DIDComm Messaging is a powerful way for people, institutions, and IoT things to interact via machine-readable messages, using features of decentralized identifiers (DIDs) as the basis of security and privacy. It works over any transport: HTTP, BlueTooth, SMTP, raw sockets, and sneakernet, for example.
This repo is where we develops specs and reference code to explain DIDComm Messaging. Some of the work incubated here is likely to be standardized at IETF or in other places.
Here are links to some implementations of the DIDComm v2 spec that you may find useful. This WG is not endorsing these implementations in any special way -- simply listing ones we know about. They might be at different levels of maturity/conformance. If you want to add something to this list, please raise a PR against the repo to let us know.
When editing locally, run
npm run spec from the the root directory to continuously render the HTML versions at
/docs/guide/index.html, which can be opened in a browser and "refreshed" after each save of the underlying .md files. For more detailed instructions, see the specup repo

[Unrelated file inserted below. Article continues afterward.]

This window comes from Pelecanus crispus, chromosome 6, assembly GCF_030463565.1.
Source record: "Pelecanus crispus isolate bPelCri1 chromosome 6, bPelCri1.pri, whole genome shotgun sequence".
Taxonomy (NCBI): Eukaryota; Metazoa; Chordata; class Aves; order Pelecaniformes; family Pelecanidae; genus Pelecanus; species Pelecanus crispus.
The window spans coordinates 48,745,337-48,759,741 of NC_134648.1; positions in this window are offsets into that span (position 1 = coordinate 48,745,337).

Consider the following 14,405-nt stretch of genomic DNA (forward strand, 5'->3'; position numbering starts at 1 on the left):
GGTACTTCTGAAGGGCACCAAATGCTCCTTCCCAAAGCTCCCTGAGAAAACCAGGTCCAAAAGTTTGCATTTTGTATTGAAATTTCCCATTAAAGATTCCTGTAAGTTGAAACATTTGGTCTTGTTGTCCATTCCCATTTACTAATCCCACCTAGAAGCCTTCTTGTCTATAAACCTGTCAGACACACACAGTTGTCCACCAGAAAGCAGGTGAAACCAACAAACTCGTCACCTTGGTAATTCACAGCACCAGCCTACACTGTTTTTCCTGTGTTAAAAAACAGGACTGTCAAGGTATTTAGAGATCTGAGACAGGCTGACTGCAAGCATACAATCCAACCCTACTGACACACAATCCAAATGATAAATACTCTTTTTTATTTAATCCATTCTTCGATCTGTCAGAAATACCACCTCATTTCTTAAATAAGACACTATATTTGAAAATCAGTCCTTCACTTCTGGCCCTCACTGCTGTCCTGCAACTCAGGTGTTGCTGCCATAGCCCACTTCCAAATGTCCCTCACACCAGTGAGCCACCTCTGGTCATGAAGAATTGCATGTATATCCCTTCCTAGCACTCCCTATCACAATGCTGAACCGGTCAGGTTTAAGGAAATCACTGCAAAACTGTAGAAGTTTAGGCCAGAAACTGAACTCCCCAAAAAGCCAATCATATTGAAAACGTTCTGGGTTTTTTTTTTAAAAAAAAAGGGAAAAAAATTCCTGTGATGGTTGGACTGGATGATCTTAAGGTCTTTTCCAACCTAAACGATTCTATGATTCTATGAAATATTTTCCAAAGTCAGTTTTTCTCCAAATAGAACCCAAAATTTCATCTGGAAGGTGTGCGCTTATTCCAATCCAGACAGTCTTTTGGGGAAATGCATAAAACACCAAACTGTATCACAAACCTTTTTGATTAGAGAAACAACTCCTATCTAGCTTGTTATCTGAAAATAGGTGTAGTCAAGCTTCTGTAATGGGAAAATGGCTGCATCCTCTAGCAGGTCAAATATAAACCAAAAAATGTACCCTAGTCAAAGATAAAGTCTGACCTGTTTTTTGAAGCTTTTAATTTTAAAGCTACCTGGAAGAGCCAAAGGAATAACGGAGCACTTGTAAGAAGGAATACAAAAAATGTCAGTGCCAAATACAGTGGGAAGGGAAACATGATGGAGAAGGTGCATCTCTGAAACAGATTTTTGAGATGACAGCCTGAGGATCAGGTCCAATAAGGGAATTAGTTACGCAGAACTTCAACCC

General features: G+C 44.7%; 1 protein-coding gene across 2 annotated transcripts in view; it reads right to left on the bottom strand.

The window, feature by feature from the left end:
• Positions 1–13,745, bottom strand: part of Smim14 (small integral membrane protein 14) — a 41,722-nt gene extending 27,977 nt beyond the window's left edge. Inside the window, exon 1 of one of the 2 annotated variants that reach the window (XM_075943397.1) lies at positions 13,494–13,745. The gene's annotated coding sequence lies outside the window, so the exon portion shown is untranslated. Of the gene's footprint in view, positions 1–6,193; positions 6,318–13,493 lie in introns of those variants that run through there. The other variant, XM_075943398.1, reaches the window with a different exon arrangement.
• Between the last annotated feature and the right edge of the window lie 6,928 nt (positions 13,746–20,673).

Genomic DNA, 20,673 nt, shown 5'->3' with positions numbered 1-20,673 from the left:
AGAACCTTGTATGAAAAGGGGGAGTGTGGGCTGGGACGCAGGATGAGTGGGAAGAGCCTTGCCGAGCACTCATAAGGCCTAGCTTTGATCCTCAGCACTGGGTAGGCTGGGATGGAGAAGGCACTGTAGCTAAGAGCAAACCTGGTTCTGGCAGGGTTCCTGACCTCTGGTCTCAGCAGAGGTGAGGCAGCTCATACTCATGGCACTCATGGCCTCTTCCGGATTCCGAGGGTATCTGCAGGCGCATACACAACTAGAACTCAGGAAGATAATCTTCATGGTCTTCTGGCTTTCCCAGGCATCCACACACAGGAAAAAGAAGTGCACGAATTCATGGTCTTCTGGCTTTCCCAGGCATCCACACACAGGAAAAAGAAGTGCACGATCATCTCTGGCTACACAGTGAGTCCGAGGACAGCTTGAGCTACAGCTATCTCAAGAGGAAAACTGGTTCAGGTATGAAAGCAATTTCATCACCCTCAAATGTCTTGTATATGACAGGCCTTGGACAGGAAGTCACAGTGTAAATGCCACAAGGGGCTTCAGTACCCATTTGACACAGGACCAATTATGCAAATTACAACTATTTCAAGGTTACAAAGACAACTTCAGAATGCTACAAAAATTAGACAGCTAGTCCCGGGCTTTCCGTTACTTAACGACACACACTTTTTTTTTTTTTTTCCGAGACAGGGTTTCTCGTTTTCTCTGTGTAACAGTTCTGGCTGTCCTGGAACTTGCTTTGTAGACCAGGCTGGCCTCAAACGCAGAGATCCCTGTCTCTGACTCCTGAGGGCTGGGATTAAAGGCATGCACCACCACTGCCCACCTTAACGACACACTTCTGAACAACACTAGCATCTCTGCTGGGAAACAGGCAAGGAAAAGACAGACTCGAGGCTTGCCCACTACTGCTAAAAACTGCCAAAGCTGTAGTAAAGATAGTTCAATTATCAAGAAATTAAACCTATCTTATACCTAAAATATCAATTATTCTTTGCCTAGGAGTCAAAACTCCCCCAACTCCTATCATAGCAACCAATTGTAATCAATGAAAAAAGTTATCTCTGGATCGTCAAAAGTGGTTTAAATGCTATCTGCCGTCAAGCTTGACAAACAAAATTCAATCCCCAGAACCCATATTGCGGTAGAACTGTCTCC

The specs we're working on are broken into sections. Each section is a separate markdown document. Sections evolve independently through this status sequence:
PROPOSED → REFINING → STABLE
Adding new content with the PROPOSED status is very easy and fast: just submit a PR that passes a smell test of reasonableness for one or more maintainers.
The REFINING status is applied after WG discussion, when there is rough consensus on the amount and type of content in a section. Github issues are used for discussion.
The WG moves sections to STABLE status once they have code/tests, implementations, quiet trends in github issues, and other indicators that they are polished and unlikely to change much. See here for more details.
More information about the WG on the WG github page here
Our working group meets each Monday at 12 pm PST / 9 pm CET at https://us02web.zoom.us/j/81621403519?pwd=TXJqMWcvYjlQcjhJVzJ0b2FpSGU2UT09. A rolling agenda is here. You can also find us at https://difdn.slack.com and on our mailing list at email@example.com. Anybody is welcome to listen in; however, we need IPR protections around what we build, to keep it free from patent encumbrances -- so if you'd like to contribute more formally, please email firstname.lastname@example.org.
Relationship to generic DIDComm
DIDComm Messaging is the first in a potential family of related specs; others could include DIDComm Streaming, DIDComm Multicast, and so forth. DIDComm is the common adjective for all of them, meaning that all will share DID mechanisms as the basis of security.